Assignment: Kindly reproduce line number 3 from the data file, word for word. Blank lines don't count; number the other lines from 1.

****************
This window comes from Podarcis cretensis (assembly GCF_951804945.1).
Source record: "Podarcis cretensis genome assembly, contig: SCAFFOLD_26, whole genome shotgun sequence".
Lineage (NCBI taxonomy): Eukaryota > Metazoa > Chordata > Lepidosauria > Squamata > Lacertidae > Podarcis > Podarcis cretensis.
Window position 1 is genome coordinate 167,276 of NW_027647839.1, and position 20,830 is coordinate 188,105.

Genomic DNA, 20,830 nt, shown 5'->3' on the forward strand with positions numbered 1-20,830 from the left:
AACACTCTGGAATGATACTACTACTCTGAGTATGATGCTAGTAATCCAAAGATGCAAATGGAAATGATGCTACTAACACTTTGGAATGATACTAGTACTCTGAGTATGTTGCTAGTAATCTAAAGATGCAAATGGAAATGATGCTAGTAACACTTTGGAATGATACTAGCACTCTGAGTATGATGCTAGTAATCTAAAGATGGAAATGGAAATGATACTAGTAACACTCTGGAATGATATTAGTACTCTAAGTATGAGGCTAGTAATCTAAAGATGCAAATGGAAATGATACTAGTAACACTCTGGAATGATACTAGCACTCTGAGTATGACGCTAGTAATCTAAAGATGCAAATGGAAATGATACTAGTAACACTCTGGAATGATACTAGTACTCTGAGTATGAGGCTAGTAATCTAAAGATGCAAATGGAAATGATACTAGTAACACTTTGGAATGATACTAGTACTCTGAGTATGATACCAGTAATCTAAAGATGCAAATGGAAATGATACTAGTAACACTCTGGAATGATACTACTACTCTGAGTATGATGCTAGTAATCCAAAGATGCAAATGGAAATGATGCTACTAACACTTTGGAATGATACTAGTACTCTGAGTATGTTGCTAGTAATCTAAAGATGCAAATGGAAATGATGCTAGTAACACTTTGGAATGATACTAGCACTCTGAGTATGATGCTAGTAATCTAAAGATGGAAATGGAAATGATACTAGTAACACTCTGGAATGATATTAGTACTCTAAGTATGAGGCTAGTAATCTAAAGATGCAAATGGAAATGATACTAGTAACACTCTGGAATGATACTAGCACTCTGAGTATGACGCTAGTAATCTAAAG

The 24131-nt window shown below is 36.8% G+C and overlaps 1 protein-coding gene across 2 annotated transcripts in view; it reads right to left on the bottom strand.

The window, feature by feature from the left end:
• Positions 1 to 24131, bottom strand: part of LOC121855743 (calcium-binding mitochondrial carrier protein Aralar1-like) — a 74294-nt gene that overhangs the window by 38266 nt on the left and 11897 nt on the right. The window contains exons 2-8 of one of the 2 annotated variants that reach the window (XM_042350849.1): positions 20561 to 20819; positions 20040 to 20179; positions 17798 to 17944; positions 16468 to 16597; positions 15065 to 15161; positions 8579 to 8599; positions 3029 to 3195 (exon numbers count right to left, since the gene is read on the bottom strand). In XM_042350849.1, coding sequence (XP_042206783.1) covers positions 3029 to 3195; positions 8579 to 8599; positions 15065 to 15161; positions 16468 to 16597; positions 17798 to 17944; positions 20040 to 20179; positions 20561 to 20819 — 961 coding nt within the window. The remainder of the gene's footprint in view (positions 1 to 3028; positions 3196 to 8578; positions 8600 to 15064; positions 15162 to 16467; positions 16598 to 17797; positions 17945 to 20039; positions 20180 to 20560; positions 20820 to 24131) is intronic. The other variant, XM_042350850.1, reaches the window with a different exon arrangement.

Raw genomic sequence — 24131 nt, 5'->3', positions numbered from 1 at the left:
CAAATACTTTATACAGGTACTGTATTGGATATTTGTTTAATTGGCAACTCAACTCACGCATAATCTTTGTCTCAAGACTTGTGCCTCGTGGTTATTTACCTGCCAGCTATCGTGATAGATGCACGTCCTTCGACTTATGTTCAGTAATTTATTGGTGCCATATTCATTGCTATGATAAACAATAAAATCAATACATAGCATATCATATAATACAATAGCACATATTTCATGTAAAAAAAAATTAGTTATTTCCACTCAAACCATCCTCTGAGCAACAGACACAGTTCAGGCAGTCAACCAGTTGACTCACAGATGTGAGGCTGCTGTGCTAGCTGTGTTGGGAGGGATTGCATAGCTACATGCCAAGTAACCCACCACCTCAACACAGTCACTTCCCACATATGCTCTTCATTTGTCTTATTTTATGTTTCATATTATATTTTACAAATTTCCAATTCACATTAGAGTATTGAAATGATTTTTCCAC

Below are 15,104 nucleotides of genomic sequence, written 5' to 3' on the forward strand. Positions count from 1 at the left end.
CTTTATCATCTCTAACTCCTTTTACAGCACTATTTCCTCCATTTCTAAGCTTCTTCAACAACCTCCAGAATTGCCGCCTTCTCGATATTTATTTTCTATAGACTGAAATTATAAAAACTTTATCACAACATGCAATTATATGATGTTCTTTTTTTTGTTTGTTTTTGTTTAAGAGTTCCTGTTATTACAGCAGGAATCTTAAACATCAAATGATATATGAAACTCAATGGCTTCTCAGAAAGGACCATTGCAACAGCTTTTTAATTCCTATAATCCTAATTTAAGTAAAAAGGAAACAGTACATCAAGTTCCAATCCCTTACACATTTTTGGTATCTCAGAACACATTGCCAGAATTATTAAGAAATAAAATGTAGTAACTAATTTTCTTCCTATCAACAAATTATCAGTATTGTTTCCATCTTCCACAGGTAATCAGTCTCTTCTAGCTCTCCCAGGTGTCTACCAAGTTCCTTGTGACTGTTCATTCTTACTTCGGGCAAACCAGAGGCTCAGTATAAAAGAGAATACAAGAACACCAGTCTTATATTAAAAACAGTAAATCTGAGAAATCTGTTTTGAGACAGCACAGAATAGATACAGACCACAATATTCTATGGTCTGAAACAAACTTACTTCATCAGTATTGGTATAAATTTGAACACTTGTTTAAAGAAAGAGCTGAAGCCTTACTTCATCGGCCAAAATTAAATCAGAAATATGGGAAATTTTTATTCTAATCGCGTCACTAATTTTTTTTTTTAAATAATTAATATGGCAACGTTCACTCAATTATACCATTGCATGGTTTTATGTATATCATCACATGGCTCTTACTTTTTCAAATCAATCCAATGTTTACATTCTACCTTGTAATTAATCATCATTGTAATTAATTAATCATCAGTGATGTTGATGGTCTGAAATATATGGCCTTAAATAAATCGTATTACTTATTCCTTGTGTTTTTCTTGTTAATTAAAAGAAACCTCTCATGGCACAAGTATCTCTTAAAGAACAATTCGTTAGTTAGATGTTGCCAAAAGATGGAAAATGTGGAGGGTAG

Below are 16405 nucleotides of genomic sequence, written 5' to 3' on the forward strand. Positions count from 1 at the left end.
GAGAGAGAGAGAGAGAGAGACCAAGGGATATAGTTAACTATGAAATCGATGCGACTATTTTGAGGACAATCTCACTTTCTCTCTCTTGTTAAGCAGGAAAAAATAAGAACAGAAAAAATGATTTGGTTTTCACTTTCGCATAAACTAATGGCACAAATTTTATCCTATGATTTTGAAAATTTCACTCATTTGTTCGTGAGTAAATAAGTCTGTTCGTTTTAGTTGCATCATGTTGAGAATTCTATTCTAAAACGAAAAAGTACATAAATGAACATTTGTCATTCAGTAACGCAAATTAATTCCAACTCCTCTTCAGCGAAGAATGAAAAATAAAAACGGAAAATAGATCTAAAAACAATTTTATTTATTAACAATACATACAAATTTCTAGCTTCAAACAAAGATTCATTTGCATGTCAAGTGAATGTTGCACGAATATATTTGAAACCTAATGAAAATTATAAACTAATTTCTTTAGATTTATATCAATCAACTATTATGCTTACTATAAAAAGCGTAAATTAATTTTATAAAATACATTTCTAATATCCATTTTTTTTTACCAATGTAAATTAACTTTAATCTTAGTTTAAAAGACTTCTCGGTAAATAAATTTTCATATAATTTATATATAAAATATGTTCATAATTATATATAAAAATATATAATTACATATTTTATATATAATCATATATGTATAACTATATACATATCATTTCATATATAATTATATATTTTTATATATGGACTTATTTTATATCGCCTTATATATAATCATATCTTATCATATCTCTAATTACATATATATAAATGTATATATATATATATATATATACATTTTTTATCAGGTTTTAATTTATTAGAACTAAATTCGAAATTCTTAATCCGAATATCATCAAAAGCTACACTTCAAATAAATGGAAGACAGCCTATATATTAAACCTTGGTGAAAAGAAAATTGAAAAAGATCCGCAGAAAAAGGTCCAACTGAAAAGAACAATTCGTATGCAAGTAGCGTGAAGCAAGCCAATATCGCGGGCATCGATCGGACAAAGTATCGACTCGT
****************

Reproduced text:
Lineage (NCBI taxonomy): Eukaryota > Metazoa > Chordata > Lepidosauria > Squamata > Lacertidae > Podarcis > Podarcis cretensis.